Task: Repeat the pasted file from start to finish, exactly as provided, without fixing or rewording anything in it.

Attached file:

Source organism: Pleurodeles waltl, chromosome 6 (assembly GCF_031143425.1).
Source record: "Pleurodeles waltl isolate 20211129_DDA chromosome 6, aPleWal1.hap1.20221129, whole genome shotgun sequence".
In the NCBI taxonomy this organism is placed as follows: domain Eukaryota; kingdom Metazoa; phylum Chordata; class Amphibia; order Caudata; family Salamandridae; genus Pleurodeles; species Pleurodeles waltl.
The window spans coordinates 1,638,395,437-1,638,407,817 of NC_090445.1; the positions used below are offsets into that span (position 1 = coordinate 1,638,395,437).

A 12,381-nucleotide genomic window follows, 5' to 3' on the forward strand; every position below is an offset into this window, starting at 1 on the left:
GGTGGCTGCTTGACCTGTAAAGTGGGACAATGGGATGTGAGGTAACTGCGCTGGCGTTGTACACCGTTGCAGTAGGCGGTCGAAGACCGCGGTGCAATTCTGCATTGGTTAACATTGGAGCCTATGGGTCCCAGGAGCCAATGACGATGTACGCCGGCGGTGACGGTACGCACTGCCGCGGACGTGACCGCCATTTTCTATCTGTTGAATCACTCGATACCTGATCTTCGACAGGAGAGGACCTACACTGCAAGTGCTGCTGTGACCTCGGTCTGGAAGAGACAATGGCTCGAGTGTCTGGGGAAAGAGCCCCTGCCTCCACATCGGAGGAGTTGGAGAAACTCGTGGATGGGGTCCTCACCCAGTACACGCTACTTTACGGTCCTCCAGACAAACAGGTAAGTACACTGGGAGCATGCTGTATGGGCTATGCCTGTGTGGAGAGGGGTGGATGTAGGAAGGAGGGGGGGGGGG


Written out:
Source organism: Pleurodeles waltl, chromosome 6 (assembly GCF_031143425.1).
Source record: "Pleurodeles waltl isolate 20211129_DDA chromosome 6, aPleWal1.hap1.20221129, whole genome shotgun sequence".
In the NCBI taxonomy this organism is placed as follows: domain Eukaryota; kingdom Metazoa; phylum Chordata; class Amphibia; order Caudata; family Salamandridae; genus Pleurodeles; species Pleurodeles waltl.
The window spans coordinates 1,638,395,437-1,638,407,817 of NC_090445.1; the positions used below are offsets into that span (position 1 = coordinate 1,638,395,437).

A 12,381-nucleotide genomic window follows, 5' to 3' on the forward strand; every position below is an offset into this window, starting at 1 on the left:
GGTGGCTGCTTGACCTGTAAAGTGGGACAATGGGATGTGAGGTAACTGCGCTGGCGTTGTACACCGTTGCAGTAGGCGGTCGAAGACCGCGGTGCAATTCTGCATTGGTTAACATTGGAGCCTATGGGTCCCAGGAGCCAATGACGATGTACGCCGGCGGTGACGGTACGCACTGCCGCGGACGTGACCGCCATTTTCTATCTGTTGAATCACTCGATACCTGATCTTCGACAGGAGAGGACCTACACTGCAAGTGCTGCTGTGACCTCGGTCTGGAAGAGACAATGGCTCGAGTGTCTGGGGAAAGAGCCCCTGCCTCCACATCGGAGGAGTTGGAGAAACTCGTGGATGGGGTCCTCACCCAGTACACGCTACTTTACGGTCCTCCAGACAAACAGGTAAGTACACTGGGAGCATGCTGTATGGGCTATGCCTGTGTGGAGAGGGGTGGATGTAGGAAGGAGGGGGGGGGGG